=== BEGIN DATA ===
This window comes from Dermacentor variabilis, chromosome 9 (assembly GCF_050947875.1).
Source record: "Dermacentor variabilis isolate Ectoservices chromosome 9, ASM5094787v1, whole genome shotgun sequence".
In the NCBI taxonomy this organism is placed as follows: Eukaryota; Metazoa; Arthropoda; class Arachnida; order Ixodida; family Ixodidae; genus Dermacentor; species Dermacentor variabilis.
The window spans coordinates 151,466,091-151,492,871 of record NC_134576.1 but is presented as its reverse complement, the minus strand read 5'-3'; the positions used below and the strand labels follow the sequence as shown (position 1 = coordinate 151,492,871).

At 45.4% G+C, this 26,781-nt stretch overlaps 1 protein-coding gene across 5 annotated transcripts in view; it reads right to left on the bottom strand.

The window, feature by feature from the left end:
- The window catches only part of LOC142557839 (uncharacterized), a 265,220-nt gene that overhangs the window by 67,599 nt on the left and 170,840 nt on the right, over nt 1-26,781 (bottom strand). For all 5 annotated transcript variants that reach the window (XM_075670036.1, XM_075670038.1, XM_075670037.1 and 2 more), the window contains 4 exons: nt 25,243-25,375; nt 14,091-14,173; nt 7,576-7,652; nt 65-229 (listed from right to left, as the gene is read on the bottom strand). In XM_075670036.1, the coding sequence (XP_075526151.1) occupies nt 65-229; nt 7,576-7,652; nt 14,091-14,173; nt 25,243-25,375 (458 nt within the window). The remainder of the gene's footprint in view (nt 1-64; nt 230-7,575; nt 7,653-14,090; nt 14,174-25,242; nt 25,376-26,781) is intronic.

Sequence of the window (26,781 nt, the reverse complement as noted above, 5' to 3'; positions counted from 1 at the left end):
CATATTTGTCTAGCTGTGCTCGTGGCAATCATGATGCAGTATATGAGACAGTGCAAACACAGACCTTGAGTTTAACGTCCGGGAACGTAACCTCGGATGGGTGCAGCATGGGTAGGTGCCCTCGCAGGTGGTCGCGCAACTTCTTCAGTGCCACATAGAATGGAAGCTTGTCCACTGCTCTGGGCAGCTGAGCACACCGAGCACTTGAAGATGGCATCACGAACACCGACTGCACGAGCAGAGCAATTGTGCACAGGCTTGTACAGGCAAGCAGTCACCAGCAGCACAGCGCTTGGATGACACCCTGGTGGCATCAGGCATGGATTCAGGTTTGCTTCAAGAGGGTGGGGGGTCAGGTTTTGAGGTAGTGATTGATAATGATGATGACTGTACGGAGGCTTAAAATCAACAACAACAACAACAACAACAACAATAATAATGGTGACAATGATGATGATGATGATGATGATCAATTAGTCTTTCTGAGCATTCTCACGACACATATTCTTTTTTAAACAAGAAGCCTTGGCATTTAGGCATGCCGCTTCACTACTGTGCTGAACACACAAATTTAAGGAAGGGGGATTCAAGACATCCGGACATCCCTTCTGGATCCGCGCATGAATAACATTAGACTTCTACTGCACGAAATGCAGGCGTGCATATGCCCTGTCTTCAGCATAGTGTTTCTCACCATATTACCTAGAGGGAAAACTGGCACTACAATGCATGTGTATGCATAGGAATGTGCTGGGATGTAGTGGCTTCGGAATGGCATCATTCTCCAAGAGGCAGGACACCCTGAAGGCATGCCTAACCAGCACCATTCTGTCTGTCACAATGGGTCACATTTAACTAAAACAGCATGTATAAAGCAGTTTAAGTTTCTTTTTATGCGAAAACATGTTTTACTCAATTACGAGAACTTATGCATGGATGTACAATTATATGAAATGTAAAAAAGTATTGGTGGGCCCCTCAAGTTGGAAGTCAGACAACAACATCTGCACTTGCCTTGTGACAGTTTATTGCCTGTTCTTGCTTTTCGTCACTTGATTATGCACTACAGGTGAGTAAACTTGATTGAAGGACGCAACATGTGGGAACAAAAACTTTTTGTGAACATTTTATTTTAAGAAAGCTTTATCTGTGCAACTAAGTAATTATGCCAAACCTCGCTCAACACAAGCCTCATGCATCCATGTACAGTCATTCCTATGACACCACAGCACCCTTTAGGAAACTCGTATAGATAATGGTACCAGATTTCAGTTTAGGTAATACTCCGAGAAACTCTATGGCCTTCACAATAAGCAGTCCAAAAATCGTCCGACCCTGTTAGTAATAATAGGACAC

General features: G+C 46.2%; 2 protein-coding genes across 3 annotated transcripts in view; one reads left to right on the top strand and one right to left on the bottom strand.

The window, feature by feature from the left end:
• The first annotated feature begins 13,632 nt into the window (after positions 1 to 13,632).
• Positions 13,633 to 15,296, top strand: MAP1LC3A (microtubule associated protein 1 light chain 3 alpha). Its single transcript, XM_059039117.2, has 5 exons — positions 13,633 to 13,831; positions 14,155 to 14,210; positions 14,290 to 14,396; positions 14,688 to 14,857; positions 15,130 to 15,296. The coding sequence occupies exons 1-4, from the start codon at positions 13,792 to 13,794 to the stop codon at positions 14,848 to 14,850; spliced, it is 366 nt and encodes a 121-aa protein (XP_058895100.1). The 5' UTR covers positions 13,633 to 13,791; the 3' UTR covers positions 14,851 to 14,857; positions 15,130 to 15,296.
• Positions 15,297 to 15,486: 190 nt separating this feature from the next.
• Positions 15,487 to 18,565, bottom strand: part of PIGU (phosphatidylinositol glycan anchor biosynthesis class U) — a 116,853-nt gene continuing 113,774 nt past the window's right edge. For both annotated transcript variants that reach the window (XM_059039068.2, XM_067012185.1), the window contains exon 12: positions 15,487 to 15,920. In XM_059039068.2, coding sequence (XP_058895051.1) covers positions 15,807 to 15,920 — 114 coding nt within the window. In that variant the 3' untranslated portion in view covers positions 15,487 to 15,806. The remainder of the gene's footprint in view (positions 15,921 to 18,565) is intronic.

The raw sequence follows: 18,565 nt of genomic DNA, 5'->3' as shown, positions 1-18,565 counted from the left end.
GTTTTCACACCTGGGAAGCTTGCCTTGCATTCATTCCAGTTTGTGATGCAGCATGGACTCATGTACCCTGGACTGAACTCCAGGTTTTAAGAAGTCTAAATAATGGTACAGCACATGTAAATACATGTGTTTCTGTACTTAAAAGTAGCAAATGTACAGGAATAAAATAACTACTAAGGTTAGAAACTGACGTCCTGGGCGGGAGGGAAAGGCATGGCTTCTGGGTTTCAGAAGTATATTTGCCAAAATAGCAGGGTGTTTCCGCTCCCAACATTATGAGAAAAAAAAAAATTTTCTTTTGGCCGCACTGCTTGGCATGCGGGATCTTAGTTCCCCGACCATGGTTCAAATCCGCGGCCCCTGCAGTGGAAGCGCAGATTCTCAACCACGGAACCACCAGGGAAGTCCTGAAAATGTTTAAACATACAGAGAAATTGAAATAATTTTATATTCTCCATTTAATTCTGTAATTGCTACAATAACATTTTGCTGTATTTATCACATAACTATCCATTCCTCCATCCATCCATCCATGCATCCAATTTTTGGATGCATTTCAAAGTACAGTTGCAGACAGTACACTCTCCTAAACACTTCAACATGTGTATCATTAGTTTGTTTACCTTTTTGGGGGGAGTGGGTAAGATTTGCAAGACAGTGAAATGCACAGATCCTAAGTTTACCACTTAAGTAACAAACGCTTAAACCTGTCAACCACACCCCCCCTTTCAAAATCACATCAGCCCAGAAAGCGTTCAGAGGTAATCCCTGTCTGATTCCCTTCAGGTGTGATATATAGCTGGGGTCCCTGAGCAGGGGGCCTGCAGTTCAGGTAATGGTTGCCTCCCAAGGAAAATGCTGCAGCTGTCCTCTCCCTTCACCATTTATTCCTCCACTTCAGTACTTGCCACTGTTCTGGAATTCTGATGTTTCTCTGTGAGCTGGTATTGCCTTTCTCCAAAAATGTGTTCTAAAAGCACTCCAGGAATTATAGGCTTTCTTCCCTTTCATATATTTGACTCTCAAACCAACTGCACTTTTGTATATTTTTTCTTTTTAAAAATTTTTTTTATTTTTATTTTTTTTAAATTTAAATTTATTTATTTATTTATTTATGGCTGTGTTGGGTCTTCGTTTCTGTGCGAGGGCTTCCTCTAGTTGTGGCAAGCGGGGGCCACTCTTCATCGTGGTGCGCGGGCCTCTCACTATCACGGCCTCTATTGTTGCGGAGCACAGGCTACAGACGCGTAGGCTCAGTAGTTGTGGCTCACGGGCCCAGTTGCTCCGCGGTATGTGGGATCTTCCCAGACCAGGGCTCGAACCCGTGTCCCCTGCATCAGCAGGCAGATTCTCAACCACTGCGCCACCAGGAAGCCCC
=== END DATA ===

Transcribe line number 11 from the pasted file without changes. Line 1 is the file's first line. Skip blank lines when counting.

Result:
The window, feature by feature from the left end: